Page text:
No-bake is a bonus too for time-crunched parents who want their kids to have healthful lunches and after-school snacks.
Carolyn Hemming and Patricia Green have taken all those factors into account when creating recipes for bars, squares and muffins for their new cookbook, "Sweet Goodness: Unbelievably Delicious Gluten-Free Baking Recipes."
Instead of buying prepared snacks such as granola bars, which often contain high amounts of sugar and starches, they suggest making the items from scratch using whole, natural ingredients.
And you don't have to be following a gluten-free food plan to enjoy these healthy treats.
Hemming's four-year-old daughter, who is not gluten-intolerant, is going into senior kindergarten. Hemming will tuck a small treat, such as ginger squash molasses cookies, into her lunch. For an after-school snack at home she might give her cranberry almond energy bites, which are easy to make and don't need baking. (Many schools have a nut-free policy so it's best not to send these with your child.)
Here are some recipes from their cookbook to add to your repertoire for lunch box treats:
APRICOT, WALNUT AND PINE NUT GRANOLA BARS
These easy-to-make bars are nutritious and dispense with the need to purchase granola bars. Apricots, walnuts and pine nuts are a tasty combination and create a pleasing texture.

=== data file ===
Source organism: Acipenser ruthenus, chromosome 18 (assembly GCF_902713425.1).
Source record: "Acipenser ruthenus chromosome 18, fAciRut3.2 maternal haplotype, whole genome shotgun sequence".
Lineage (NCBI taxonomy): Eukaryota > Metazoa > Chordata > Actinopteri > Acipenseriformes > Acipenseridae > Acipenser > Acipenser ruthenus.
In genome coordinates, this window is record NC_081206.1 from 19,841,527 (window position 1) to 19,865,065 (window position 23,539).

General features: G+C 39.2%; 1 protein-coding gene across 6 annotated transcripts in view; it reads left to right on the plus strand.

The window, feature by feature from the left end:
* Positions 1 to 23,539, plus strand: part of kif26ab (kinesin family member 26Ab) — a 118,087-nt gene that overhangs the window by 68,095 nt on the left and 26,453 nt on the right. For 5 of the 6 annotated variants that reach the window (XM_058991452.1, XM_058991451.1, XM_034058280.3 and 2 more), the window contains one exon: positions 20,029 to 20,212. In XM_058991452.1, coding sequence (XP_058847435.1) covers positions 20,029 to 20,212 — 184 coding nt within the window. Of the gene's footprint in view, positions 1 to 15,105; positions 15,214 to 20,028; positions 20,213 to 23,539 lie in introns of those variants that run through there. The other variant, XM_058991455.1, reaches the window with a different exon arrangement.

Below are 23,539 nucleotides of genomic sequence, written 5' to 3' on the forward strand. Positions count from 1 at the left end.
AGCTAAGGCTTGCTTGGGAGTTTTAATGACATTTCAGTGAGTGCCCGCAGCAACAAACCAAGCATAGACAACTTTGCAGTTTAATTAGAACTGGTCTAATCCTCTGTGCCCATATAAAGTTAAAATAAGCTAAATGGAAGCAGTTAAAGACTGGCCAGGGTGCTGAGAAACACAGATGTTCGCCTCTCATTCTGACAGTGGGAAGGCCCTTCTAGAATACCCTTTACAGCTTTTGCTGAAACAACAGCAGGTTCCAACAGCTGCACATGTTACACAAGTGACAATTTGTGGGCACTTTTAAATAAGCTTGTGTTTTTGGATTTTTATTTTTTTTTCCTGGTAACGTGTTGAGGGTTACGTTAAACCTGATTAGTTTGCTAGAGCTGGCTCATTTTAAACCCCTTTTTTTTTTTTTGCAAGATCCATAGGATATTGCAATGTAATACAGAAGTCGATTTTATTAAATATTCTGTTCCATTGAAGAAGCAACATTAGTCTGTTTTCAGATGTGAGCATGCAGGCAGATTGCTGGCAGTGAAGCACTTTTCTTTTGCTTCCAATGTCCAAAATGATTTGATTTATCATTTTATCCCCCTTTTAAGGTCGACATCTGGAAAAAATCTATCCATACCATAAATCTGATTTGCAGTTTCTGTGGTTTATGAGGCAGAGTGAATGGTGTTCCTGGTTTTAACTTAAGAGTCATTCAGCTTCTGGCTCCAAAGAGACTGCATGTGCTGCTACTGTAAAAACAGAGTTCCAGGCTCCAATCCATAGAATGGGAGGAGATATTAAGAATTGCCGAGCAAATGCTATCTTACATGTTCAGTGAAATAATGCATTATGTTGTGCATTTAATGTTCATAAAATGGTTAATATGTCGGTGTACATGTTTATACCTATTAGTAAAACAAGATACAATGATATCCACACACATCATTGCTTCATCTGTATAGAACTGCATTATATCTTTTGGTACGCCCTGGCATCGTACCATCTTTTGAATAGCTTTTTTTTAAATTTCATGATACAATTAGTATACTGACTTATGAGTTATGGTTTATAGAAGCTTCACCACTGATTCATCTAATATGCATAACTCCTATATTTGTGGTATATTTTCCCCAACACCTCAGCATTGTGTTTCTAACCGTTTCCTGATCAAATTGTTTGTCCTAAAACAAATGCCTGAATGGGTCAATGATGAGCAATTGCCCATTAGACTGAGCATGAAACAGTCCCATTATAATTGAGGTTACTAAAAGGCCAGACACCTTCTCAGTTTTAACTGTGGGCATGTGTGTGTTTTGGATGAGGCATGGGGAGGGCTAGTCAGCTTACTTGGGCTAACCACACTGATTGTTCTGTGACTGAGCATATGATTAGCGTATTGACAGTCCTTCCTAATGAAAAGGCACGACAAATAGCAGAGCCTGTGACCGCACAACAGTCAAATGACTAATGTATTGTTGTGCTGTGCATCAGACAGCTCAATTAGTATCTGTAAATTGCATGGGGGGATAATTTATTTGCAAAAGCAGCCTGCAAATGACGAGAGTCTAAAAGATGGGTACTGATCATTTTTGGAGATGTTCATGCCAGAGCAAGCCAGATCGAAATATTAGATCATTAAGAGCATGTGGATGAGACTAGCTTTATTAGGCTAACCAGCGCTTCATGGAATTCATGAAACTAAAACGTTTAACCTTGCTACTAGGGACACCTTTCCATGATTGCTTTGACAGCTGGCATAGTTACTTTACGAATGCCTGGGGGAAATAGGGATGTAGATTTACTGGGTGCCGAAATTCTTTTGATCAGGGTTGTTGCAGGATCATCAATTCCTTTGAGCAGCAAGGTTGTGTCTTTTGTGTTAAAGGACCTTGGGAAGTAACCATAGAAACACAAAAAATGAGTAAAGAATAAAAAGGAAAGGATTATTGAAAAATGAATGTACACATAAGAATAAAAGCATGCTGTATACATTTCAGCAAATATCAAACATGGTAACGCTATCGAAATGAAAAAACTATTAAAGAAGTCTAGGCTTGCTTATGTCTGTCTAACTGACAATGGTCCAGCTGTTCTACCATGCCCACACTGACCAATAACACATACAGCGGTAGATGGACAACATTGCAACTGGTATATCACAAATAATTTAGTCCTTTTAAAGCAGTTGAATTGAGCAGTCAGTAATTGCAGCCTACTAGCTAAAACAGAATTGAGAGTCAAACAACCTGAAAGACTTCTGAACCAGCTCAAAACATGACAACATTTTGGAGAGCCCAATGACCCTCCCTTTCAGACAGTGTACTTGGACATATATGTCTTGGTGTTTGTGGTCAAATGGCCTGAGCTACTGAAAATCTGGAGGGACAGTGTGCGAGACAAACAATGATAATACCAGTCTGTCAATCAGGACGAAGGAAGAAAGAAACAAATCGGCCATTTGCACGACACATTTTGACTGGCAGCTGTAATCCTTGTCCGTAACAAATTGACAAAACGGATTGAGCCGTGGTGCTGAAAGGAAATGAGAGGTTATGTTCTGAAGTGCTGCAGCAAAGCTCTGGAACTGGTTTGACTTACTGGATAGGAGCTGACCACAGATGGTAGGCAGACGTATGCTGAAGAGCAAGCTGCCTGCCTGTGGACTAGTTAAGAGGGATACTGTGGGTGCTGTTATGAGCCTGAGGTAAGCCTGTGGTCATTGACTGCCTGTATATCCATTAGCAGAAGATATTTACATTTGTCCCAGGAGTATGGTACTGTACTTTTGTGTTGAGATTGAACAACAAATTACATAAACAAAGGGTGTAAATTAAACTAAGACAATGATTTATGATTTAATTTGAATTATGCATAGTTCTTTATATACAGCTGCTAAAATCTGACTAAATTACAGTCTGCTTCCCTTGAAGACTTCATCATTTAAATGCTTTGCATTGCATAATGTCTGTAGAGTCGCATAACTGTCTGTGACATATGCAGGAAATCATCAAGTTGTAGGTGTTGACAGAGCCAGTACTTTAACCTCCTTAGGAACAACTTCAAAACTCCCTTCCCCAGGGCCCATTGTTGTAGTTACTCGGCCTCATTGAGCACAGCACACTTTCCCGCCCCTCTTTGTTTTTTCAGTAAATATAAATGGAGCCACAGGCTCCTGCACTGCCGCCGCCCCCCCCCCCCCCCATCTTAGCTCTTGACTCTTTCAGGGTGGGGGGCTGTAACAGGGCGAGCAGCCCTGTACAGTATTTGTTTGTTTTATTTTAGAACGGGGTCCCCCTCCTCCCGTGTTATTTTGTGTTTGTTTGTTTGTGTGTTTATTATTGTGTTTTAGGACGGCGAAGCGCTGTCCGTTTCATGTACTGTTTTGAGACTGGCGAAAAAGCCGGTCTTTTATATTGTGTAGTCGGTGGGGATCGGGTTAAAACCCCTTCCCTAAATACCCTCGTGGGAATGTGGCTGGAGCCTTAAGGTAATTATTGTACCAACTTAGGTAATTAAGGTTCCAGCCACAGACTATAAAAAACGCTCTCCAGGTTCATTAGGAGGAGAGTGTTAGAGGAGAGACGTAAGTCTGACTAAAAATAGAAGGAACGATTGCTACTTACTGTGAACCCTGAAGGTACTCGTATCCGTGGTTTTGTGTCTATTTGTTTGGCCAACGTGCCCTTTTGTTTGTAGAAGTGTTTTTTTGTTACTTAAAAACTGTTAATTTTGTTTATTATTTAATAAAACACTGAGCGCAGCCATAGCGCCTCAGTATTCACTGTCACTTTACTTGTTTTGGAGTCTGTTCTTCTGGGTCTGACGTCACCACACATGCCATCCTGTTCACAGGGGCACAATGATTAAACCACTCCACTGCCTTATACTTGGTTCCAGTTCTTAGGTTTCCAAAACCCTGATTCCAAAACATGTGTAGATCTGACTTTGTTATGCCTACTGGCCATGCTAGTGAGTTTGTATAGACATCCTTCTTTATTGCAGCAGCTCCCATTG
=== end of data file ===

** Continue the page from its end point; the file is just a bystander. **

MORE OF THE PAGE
If desired, you can omit the nuts or substitute sunflower seeds.
250 ml (1 cup) finely chopped dried apricots
175 ml (3/4 cup) coarsely chopped walnuts
175 ml (3/4 cup) pine nuts
175 ml (3/4 cup) quinoa or millet puffs
175 ml (3/4 cup) quick oats
125 ml (1/2 cup) unsweetened finely grated coconut
50 ml (1/4 cup) chia seeds
125 ml (1/2 cup) liquid honey
5 ml (1 tsp) pure vanilla extract
125 ml (1/2 cup) white chocolate chips
Lightly grease a 2.5-l (9-inch) square baking dish or pan. Line bottom and sides with one piece of parchment, big enough so that it can fold over itself to completely cover top of pan, and grease parchment or lightly spray with cooking oil.
In a large bowl, place dried apricots, walnuts, pine nuts, puffs, oats, coconut and chia; set aside.
In a small saucepan, bring honey to a simmer for 1 minute. Remove from heat and stir in vanilla. Pour over puff mixture and stir until completely covered.
Press mixture firmly and evenly into pan, folding in side pieces of parchment to cover mixture and keep your hands clean. Melt chocolate chips in a double boiler or microwave oven (15-second intervals with stirring in between) until smooth. Place chocolate in a small resealable plastic bag, then cut 5 mm (1/4 inch) from one corner and pipe chocolate over top of the granola mix.
Cover with plastic wrap and place in refrigerator to set for at least 1 hour. Cut into 12 bars or 24 squares.
Makes 24 squares or 12 bars.
Nutrition information per serving (squares): 140 calories; 2 g protein; 16 g carbohydrates; 2 g dietary fibre; 8 g fat; 11 g sugar; 0 mg cholesterol; 10 mg sodium.
CARROT BUTTERSCOTCH COOKIES
A fluffy white cookie made with oat, sorghum and quinoa flours and packed with shredded carrots. It bursts with butterscotch flavour in every bite.
250 ml (1 cup) finely ground oat flour
125 ml (1/2 cup) sorghum flour